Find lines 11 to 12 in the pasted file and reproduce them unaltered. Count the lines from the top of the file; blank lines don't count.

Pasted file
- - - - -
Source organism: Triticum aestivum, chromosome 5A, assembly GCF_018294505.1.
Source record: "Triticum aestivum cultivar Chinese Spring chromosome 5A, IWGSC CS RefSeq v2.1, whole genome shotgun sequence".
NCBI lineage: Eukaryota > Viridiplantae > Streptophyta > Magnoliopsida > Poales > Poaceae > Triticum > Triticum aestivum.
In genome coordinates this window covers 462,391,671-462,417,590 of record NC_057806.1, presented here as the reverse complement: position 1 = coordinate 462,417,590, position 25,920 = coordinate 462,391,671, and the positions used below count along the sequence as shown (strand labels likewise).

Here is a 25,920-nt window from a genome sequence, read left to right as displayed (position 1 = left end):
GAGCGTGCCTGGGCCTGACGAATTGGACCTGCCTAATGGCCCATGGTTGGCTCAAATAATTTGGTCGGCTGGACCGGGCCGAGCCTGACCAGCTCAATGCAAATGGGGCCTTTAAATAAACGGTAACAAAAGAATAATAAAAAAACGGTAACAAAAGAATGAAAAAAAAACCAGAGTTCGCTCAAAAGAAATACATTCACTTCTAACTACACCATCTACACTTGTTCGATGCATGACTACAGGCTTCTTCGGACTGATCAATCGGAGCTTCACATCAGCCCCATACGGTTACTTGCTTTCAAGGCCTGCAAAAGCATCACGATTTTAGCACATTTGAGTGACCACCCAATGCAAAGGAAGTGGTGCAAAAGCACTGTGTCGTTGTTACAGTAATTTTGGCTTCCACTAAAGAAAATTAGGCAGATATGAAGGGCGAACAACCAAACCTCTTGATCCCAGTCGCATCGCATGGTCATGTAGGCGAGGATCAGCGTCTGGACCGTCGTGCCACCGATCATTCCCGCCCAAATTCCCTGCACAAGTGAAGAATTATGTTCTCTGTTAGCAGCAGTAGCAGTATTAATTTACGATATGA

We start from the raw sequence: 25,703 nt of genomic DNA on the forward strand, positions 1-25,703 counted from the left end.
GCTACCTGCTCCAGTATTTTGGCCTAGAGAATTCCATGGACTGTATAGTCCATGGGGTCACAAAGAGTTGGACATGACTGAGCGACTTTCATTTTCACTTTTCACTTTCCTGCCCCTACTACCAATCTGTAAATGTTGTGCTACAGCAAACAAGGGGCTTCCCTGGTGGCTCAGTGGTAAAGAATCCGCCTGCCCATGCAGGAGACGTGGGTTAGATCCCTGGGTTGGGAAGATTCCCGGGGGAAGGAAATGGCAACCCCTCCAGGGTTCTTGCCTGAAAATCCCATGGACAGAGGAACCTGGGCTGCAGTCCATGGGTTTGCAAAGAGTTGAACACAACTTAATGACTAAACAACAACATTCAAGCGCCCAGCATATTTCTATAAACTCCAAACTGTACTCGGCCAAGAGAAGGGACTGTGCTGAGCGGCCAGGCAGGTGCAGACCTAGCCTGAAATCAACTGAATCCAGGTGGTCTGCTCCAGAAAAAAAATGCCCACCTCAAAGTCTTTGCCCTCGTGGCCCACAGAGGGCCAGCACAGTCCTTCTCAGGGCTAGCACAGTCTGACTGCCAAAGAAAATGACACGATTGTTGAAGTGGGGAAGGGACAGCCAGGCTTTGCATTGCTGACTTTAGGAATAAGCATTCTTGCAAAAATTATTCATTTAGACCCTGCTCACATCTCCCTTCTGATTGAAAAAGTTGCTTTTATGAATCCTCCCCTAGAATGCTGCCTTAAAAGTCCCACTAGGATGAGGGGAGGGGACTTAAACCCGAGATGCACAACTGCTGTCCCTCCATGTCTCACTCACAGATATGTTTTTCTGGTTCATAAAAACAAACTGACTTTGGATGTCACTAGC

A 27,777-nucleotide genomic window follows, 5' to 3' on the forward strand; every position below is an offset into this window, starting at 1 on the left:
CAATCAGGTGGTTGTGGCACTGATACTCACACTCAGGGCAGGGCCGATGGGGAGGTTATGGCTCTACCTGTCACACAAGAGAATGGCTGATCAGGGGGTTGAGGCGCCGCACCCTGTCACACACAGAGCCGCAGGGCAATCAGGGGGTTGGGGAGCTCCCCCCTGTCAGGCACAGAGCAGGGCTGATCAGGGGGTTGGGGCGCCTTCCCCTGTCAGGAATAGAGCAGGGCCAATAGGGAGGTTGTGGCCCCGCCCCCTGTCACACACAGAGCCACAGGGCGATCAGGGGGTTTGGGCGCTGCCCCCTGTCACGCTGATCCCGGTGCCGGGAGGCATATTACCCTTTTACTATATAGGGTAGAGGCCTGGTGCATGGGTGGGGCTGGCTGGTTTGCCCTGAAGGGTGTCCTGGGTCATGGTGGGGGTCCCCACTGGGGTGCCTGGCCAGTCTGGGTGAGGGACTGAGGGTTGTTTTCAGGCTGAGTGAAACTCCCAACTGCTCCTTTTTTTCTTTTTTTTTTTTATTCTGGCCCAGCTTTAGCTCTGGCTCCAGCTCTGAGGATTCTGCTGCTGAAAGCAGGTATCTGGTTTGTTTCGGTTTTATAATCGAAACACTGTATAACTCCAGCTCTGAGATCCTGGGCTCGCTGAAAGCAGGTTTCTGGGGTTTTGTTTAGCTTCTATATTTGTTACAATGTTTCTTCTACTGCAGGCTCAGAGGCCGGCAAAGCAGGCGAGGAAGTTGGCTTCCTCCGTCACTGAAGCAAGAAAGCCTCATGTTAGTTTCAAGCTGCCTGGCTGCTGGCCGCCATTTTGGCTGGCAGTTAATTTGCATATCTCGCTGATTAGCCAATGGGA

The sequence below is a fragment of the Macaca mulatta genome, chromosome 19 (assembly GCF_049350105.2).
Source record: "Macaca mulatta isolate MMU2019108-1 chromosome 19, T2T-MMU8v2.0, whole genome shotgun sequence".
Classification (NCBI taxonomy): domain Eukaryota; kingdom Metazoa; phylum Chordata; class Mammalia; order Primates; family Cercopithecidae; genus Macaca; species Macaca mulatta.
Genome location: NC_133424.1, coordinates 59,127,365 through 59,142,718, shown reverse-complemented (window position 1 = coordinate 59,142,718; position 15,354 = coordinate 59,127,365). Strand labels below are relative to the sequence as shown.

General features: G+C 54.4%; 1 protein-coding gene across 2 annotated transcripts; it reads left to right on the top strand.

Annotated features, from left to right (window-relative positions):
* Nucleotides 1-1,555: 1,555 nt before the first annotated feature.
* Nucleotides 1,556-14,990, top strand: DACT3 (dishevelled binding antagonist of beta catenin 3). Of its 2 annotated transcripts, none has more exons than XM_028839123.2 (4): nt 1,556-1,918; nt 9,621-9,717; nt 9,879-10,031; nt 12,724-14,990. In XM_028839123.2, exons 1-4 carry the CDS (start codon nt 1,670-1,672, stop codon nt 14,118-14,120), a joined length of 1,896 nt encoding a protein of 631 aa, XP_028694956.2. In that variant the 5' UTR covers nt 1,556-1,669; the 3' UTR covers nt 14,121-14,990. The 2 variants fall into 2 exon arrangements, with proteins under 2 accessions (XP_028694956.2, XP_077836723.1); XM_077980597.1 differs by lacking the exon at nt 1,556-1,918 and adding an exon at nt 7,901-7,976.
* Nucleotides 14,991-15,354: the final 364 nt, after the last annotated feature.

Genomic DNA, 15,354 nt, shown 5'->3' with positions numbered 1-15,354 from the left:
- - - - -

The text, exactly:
The sequence below is a fragment of the Macaca mulatta genome, chromosome 19 (assembly GCF_049350105.2).
Source record: "Macaca mulatta isolate MMU2019108-1 chromosome 19, T2T-MMU8v2.0, whole genome shotgun sequence".